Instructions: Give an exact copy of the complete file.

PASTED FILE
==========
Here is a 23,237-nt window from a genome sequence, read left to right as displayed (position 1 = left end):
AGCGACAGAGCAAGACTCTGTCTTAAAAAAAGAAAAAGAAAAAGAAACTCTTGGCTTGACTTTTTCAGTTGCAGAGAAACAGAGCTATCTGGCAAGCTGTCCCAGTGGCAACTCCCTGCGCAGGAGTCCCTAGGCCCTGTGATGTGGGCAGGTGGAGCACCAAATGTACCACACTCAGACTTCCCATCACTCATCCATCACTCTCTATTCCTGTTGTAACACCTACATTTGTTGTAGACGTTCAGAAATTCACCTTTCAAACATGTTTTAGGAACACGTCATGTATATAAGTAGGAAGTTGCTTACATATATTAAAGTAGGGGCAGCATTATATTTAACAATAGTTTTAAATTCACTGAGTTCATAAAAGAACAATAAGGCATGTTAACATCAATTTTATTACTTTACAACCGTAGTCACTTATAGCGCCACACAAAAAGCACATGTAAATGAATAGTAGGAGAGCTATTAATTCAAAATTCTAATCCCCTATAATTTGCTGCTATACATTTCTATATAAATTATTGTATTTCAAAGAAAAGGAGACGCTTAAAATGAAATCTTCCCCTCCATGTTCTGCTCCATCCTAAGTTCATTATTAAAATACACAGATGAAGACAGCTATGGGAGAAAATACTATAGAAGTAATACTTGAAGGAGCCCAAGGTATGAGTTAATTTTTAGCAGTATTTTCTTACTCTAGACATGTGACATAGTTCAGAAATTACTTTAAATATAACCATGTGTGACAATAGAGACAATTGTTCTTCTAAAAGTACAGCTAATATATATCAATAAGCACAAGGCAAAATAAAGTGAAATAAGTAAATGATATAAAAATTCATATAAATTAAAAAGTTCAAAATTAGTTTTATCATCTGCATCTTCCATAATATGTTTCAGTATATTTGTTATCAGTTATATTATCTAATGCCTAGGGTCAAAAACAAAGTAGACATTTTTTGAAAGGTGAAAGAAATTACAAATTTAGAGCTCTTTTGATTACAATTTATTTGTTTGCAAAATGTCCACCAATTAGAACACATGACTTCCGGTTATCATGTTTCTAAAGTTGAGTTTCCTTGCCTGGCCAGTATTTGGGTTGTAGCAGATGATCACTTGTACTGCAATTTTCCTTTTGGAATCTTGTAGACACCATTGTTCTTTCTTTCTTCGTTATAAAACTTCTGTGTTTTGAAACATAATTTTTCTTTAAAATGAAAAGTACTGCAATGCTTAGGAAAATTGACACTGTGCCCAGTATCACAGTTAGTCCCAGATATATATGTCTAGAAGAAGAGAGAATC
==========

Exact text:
Here is a 23,237-nt window from a genome sequence, read left to right as displayed (position 1 = left end):
AGCGACAGAGCAAGACTCTGTCTTAAAAAAAGAAAAAGAAAAAGAAACTCTTGGCTTGACTTTTTCAGTTGCAGAGAAACAGAGCTATCTGGCAAGCTGTCCCAGTGGCAACTCCCTGCGCAGGAGTCCCTAGGCCCTGTGATGTGGGCAGGTGGAGCACCAAATGTACCACACTCAGACTTCCCATCACTCATCCATCACTCTCTATTCCTGTTGTAACACCTACATTTGTTGTAGACGTTCAGAAATTCACCTTTCAAACATGTTTTAGGAACACGTCATGTATATAAGTAGGAAGTTGCTTACATATATTAAAGTAGGGGCAGCATTATATTTAACAATAGTTTTAAATTCACTGAGTTCATAAAAGAACAATAAGGCATGTTAACATCAATTTTATTACTTTACAACCGTAGTCACTTATAGCGCCACACAAAAAGCACATGTAAATGAATAGTAGGAGAGCTATTAATTCAAAATTCTAATCCCCTATAATTTGCTGCTATACATTTCTATATAAATTATTGTATTTCAAAGAAAAGGAGACGCTTAAAATGAAATCTTCCCCTCCATGTTCTGCTCCATCCTAAGTTCATTATTAAAATACACAGATGAAGACAGCTATGGGAGAAAATACTATAGAAGTAATACTTGAAGGAGCCCAAGGTATGAGTTAATTTTTAGCAGTATTTTCTTACTCTAGACATGTGACATAGTTCAGAAATTACTTTAAATATAACCATGTGTGACAATAGAGACAATTGTTCTTCTAAAAGTACAGCTAATATATATCAATAAGCACAAGGCAAAATAAAGTGAAATAAGTAAATGATATAAAAATTCATATAAATTAAAAAGTTCAAAATTAGTTTTATCATCTGCATCTTCCATAATATGTTTCAGTATATTTGTTATCAGTTATATTATCTAATGCCTAGGGTCAAAAACAAAGTAGACATTTTTTGAAAGGTGAAAGAAATTACAAATTTAGAGCTCTTTTGATTACAATTTATTTGTTTGCAAAATGTCCACCAATTAGAACACATGACTTCCGGTTATCATGTTTCTAAAGTTGAGTTTCCTTGCCTGGCCAGTATTTGGGTTGTAGCAGATGATCACTTGTACTGCAATTTTCCTTTTGGAATCTTGTAGACACCATTGTTCTTTCTTTCTTCGTTATAAAACTTCTGTGTTTTGAAACATAATTTTTCTTTAAAATGAAAAGTACTGCAATGCTTAGGAAAATTGACACTGTGCCCAGTATCACAGTTAGTCCCAGATATATATGTCTAGAAGAAGAGAGAATC